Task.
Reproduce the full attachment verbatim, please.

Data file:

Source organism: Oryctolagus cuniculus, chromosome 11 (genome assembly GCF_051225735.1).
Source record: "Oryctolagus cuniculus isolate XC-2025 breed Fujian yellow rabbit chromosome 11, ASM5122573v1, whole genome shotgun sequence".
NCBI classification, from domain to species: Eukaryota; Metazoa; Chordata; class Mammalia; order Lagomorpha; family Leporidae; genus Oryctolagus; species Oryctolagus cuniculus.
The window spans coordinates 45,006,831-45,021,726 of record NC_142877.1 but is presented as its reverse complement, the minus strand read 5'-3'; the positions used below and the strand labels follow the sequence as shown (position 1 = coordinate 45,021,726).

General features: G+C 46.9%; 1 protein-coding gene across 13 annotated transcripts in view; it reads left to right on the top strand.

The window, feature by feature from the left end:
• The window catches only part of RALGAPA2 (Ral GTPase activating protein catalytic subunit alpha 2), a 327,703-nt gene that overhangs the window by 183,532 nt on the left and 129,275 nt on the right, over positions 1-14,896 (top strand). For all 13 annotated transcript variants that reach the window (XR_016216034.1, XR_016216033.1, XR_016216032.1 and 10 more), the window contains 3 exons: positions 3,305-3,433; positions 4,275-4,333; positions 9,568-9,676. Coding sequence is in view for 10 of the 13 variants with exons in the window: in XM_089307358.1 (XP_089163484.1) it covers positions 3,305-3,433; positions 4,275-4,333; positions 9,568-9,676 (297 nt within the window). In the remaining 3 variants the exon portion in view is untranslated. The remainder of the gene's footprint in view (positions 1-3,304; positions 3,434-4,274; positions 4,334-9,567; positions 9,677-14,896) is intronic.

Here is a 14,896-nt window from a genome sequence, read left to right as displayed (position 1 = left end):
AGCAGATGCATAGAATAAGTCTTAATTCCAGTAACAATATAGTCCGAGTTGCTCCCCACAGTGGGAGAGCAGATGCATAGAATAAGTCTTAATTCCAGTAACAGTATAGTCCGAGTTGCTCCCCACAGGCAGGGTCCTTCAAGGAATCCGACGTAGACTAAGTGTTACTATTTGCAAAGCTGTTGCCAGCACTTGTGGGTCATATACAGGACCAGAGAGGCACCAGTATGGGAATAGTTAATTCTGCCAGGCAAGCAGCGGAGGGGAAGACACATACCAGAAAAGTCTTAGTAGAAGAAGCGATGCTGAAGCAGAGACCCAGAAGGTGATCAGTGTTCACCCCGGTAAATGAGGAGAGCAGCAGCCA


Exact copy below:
Source organism: Oryctolagus cuniculus, chromosome 11 (genome assembly GCF_051225735.1).
Source record: "Oryctolagus cuniculus isolate XC-2025 breed Fujian yellow rabbit chromosome 11, ASM5122573v1, whole genome shotgun sequence".
NCBI classification, from domain to species: Eukaryota; Metazoa; Chordata; class Mammalia; order Lagomorpha; family Leporidae; genus Oryctolagus; species Oryctolagus cuniculus.
The window spans coordinates 45,006,831-45,021,726 of record NC_142877.1 but is presented as its reverse complement, the minus strand read 5'-3'; the positions used below and the strand labels follow the sequence as shown (position 1 = coordinate 45,021,726).

General features: G+C 46.9%; 1 protein-coding gene across 13 annotated transcripts in view; it reads left to right on the top strand.

The window, feature by feature from the left end:
• The window catches only part of RALGAPA2 (Ral GTPase activating protein catalytic subunit alpha 2), a 327,703-nt gene that overhangs the window by 183,532 nt on the left and 129,275 nt on the right, over positions 1-14,896 (top strand). For all 13 annotated transcript variants that reach the window (XR_016216034.1, XR_016216033.1, XR_016216032.1 and 10 more), the window contains 3 exons: positions 3,305-3,433; positions 4,275-4,333; positions 9,568-9,676. Coding sequence is in view for 10 of the 13 variants with exons in the window: in XM_089307358.1 (XP_089163484.1) it covers positions 3,305-3,433; positions 4,275-4,333; positions 9,568-9,676 (297 nt within the window). In the remaining 3 variants the exon portion in view is untranslated. The remainder of the gene's footprint in view (positions 1-3,304; positions 3,434-4,274; positions 4,334-9,567; positions 9,677-14,896) is intronic.

Here is a 14,896-nt window from a genome sequence, read left to right as displayed (position 1 = left end):
AGCAGATGCATAGAATAAGTCTTAATTCCAGTAACAATATAGTCCGAGTTGCTCCCCACAGTGGGAGAGCAGATGCATAGAATAAGTCTTAATTCCAGTAACAGTATAGTCCGAGTTGCTCCCCACAGGCAGGGTCCTTCAAGGAATCCGACGTAGACTAAGTGTTACTATTTGCAAAGCTGTTGCCAGCACTTGTGGGTCATATACAGGACCAGAGAGGCACCAGTATGGGAATAGTTAATTCTGCCAGGCAAGCAGCGGAGGGGAAGACACATACCAGAAAAGTCTTAGTAGAAGAAGCGATGCTGAAGCAGAGACCCAGAAGGTGATCAGTGTTCACCCCGGTAAATGAGGAGAGCAGCAGCCA